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There's No Sizzle Without Steak: An Important Lesson for E-Publishers

By: Azriel Winnett

Azriel Winnett is senior staff writer at Sling Shot Media LLC, which offers a wide range of hosting solutions for email lists of all types and sizes, as well as many other services for email marketers and list owners. Visit our site at: or e-mail us at:

Peter Boulder of Pepper and Rodgers Group tells a story of a friend of his who recently visited New York City. His friend spotted an ad that read something like: "Buy at our grocery store and if the cashier doesn't smile at you when you check out, everything in your cart is free."

Impressed, he made a straight line for the store in question and filled up his shopping cart with everything he'd need for a week. To his chagrin, the lady at checkout not only didn't smile, but didn't even look at him.  But there was some consolation in the situation, he thought, and he triumphantly claimed his bounty of free groceries.

The cashier, however, denied any knowledge of such a special offer. Puzzled, the visiting gentleman took out his newspaper and showed her the ad.

"Ah," she said, "look at that date! That's last week's promotion!"

Now what was wrong with the grocery store's marketing approach? For a start, of course, friendly customer service, if you want to offer it, cannot be contingent upon certain time slots or seasons of the year. Either it's part of your mission statement, your philosophy of business, or it isn't. That's pretty straightforward.

But let's say you're not really interested in the service-with-a-smile concept. (A pity - but your loss!) You know your cashier's only there for the paycheck, and that's fine by you, as long as she's competent at her job of checking out purchases. You don't expect her to take any special interest in your customers, and you just have this "smile or don't pay" gig once in a while as a stunt to bring a few more people into the store.

The question now is: how effective can this kind of marketing tactic be?

Well, in the case under discussion, it may not be the ideal way of stimulating new business, but such a promotion could serve some purpose, up to a point. Conceivably, some new people, or those that haven't shopped for a while, will be attracted by the prospect of a winning smile.

The result: a little more money in the cash registers, as long as the promotion is running and the cashiers are cooperating. Even once the promotion is over, a few of these people might have already become habituated to doing their shopping there.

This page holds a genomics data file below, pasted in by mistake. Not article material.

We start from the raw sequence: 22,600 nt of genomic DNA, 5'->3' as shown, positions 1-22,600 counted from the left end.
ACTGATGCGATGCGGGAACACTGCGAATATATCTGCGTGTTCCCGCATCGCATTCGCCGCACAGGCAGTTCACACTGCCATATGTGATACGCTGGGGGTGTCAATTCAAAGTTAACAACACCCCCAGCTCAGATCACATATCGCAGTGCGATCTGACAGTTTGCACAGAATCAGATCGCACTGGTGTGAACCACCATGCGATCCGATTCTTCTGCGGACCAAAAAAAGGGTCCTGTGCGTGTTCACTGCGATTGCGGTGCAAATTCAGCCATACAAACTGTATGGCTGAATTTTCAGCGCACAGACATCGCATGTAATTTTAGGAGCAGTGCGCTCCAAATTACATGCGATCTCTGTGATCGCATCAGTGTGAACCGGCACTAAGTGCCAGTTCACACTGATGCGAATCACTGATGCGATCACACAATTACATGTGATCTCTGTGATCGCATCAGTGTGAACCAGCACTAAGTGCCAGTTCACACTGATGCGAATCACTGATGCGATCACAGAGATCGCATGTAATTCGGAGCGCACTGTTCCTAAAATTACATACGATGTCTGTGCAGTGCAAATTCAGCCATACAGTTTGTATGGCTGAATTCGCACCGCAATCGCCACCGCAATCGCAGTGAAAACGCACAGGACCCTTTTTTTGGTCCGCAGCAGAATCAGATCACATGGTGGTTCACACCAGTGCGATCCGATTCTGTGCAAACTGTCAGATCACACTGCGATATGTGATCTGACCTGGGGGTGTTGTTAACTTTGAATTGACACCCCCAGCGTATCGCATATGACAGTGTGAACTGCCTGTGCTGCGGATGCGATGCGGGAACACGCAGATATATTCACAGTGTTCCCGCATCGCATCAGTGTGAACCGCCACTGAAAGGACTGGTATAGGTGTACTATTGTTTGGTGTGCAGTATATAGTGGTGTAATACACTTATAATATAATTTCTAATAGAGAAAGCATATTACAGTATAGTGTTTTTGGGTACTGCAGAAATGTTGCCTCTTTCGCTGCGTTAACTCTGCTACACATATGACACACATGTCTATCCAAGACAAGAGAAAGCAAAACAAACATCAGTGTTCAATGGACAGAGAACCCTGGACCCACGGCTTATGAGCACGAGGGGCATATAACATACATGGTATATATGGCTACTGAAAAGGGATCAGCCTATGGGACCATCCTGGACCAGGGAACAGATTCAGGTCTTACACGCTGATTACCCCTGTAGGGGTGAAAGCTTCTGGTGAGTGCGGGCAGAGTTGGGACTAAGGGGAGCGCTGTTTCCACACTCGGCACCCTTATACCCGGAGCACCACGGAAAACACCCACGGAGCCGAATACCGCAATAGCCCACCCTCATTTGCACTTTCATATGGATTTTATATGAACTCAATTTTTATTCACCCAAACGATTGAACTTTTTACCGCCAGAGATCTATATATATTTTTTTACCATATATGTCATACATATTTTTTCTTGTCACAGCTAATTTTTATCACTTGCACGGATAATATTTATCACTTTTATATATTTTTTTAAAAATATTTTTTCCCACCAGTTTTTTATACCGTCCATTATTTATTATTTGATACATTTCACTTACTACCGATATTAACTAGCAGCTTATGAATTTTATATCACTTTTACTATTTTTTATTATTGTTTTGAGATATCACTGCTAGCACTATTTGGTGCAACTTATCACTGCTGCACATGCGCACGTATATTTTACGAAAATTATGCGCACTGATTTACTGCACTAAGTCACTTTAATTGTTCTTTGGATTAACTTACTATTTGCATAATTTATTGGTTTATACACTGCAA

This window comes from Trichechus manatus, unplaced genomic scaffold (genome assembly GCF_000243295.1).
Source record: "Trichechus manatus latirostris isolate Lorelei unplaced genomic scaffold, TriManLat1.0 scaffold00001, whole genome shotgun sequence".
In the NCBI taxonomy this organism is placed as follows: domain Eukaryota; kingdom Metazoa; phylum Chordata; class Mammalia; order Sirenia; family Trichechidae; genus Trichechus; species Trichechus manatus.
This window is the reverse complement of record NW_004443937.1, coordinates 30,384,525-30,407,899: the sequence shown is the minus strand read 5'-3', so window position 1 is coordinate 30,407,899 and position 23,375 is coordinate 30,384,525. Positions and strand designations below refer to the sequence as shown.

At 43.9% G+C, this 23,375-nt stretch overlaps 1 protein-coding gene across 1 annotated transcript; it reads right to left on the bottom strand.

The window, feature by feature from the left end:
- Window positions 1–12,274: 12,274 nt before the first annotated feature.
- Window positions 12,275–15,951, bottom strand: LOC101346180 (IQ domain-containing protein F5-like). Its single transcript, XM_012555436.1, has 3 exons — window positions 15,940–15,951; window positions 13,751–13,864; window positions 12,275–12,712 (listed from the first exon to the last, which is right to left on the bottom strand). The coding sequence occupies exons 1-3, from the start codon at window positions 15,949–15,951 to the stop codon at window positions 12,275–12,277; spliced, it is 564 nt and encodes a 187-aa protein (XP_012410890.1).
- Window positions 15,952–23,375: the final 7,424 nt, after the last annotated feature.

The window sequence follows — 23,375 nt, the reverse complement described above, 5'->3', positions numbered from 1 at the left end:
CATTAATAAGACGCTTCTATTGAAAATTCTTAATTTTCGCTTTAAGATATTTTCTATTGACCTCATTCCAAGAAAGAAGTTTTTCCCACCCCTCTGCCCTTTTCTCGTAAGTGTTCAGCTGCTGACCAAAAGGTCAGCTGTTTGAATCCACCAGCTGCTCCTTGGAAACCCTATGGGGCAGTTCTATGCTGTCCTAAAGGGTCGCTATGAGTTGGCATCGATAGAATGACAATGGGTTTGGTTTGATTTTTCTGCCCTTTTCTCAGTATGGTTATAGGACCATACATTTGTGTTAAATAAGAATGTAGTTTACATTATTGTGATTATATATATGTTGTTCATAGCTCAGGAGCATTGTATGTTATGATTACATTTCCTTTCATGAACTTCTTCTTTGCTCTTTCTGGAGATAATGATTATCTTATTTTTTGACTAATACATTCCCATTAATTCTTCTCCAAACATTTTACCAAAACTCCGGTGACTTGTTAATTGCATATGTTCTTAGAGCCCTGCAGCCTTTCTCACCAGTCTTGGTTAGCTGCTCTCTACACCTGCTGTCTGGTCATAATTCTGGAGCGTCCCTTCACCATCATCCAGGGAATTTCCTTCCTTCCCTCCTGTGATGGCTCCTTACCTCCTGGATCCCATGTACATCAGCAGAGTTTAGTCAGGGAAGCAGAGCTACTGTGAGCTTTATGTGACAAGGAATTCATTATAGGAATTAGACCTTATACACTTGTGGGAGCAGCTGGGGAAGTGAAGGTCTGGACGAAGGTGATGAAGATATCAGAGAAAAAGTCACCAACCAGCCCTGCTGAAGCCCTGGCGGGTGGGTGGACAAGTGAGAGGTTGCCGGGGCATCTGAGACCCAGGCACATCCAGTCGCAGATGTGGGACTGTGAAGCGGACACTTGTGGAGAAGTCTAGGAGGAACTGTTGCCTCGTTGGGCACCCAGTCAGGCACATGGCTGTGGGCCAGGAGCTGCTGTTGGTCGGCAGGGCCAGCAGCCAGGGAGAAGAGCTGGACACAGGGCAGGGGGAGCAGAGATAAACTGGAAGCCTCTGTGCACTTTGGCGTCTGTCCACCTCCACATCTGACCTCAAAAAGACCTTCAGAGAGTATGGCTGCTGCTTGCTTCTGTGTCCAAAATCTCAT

Now, instead of friendly countenances (which, sadly, it doesn't really believe in anyway), let's say that the store decided to offer, during the period of the promotion, special discounts on certain products, or a brand new product for free with purchases over a certain amount?

Which of these two promotions is likely to be more effective in the long run? Surely, the second. Why? Simply because once the customers have been induced to sample the products on "special offer", and happily, they find them to their liking, they will probably continue to buy them at full price, once the promotion is over. 

Nowadays, ambitious entrepreneurs dream up and implement all kinds of ingenious incentives to drum up business - contests, referral bonuses, points, loyalty programs, you name it. Some types of viral marketing also rely heavily on incentives to persuade people to pass the message along.

All too often, the end result is disappointment - for entrepreneur and consumer alike. 

This usually happens when there's little real relation between the incentive and the product or service, and the product, in turn, falls short of the consumer's expectations.  Viral marketers and their willing agents may succeed beyond expectation in whipping up mass hysteria
about a new idea - which, in the end, turns out to be a damp squib.

Unfortunately, email publishers who offer incentives to prospective new subscribers, sometimes suffer the same fate. Disillusioned newsletter consumers are becoming increasingly wary about biting the carrots dangled before their eyes.

But if incentive and product are closely connected, at least you have a chance of success. The most cynical of people will bite a carrot if they're genuinely convinced that it's truly representative of a sumptuous repast ahead. If that conviction is then vindicated and everything's according to their taste, they'll stay right to the end of the party.

It's  hard enough, though, to produce scintillating content in your publication itself, without being forced to create additional  "bait" or "teaser" material in the form of special reports or the like. And if your new readers are disappointed with the final product, the most tantalizing incentives won't help in the end.

You only have to look at the prominent news sites on the Internet that repeat virtually the identical stories week after week, to get an idea of the challenge of producing consistently good content on an ongoing basis. 

Yet, if you really want to succeed, this is precisely the challenge which you, as publisher, must face. Good marketing strategies are essential, but marketing is the means, not the end.

A good marketer, they say, sells the sizzle, not the steak.

But without the steak, there's no sizzle!

© Copyright 2000, Azriel Winnett, Sling Shot Media, LLC

Other Articles by Azriel Winnett

The author assumes full responsibility for the contents of this article and retains all of its property rights. MarcommWise publishes it here with the permission of the author. MarcomWise assumes no responsibility for the article's contents.


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